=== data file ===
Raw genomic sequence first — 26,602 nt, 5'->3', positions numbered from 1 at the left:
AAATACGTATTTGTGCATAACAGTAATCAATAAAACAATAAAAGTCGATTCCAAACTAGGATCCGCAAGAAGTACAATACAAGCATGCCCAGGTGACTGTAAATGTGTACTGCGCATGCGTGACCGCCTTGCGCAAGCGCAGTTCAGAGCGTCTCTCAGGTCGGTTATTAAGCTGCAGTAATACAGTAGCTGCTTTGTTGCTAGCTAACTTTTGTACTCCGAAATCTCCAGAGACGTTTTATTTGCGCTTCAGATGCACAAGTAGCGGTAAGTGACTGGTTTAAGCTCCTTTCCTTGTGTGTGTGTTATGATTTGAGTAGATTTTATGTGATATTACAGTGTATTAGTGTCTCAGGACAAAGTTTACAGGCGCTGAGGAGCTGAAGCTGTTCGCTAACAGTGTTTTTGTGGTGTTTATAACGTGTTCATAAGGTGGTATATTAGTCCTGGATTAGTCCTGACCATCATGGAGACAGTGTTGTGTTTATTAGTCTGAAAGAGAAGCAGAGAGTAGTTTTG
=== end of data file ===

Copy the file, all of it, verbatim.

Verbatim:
Raw genomic sequence first — 26,602 nt, 5'->3', positions numbered from 1 at the left:
AAATACGTATTTGTGCATAACAGTAATCAATAAAACAATAAAAGTCGATTCCAAACTAGGATCCGCAAGAAGTACAATACAAGCATGCCCAGGTGACTGTAAATGTGTACTGCGCATGCGTGACCGCCTTGCGCAAGCGCAGTTCAGAGCGTCTCTCAGGTCGGTTATTAAGCTGCAGTAATACAGTAGCTGCTTTGTTGCTAGCTAACTTTTGTACTCCGAAATCTCCAGAGACGTTTTATTTGCGCTTCAGATGCACAAGTAGCGGTAAGTGACTGGTTTAAGCTCCTTTCCTTGTGTGTGTGTTATGATTTGAGTAGATTTTATGTGATATTACAGTGTATTAGTGTCTCAGGACAAAGTTTACAGGCGCTGAGGAGCTGAAGCTGTTCGCTAACAGTGTTTTTGTGGTGTTTATAACGTGTTCATAAGGTGGTATATTAGTCCTGGATTAGTCCTGACCATCATGGAGACAGTGTTGTGTTTATTAGTCTGAAAGAGAAGCAGAGAGTAGTTTTG